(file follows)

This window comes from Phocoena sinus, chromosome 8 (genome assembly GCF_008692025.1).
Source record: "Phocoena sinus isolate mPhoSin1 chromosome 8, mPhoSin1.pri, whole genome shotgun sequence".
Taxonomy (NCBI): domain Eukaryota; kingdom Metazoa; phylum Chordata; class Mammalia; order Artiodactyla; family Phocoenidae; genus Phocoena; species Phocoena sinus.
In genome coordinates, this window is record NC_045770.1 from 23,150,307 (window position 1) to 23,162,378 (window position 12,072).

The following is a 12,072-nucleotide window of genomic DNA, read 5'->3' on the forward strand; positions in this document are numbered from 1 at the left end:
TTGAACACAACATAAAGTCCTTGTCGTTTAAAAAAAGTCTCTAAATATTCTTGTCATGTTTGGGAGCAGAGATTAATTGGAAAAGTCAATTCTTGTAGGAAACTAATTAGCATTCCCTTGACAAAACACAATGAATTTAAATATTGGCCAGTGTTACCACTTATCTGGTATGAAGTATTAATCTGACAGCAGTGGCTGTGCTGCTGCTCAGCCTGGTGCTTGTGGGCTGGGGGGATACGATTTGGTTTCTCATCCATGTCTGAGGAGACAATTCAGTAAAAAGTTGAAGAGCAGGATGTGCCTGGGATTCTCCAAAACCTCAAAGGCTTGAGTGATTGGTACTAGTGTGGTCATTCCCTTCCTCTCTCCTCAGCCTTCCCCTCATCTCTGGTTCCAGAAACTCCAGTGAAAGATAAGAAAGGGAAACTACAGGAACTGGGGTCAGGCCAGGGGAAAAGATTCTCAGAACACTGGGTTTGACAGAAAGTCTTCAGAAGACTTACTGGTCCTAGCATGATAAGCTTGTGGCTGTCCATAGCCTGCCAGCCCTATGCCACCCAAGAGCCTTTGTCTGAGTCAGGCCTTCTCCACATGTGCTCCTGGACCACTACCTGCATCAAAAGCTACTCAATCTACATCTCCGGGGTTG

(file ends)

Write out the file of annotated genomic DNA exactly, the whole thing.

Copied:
This window comes from Phocoena sinus, chromosome 8 (genome assembly GCF_008692025.1).
Source record: "Phocoena sinus isolate mPhoSin1 chromosome 8, mPhoSin1.pri, whole genome shotgun sequence".
Taxonomy (NCBI): domain Eukaryota; kingdom Metazoa; phylum Chordata; class Mammalia; order Artiodactyla; family Phocoenidae; genus Phocoena; species Phocoena sinus.
In genome coordinates, this window is record NC_045770.1 from 23,150,307 (window position 1) to 23,162,378 (window position 12,072).

The following is a 12,072-nucleotide window of genomic DNA, read 5'->3' on the forward strand; positions in this document are numbered from 1 at the left end:
TTGAACACAACATAAAGTCCTTGTCGTTTAAAAAAAGTCTCTAAATATTCTTGTCATGTTTGGGAGCAGAGATTAATTGGAAAAGTCAATTCTTGTAGGAAACTAATTAGCATTCCCTTGACAAAACACAATGAATTTAAATATTGGCCAGTGTTACCACTTATCTGGTATGAAGTATTAATCTGACAGCAGTGGCTGTGCTGCTGCTCAGCCTGGTGCTTGTGGGCTGGGGGGATACGATTTGGTTTCTCATCCATGTCTGAGGAGACAATTCAGTAAAAAGTTGAAGAGCAGGATGTGCCTGGGATTCTCCAAAACCTCAAAGGCTTGAGTGATTGGTACTAGTGTGGTCATTCCCTTCCTCTCTCCTCAGCCTTCCCCTCATCTCTGGTTCCAGAAACTCCAGTGAAAGATAAGAAAGGGAAACTACAGGAACTGGGGTCAGGCCAGGGGAAAAGATTCTCAGAACACTGGGTTTGACAGAAAGTCTTCAGAAGACTTACTGGTCCTAGCATGATAAGCTTGTGGCTGTCCATAGCCTGCCAGCCCTATGCCACCCAAGAGCCTTTGTCTGAGTCAGGCCTTCTCCACATGTGCTCCTGGACCACTACCTGCATCAAAAGCTACTCAATCTACATCTCCGGGGTTG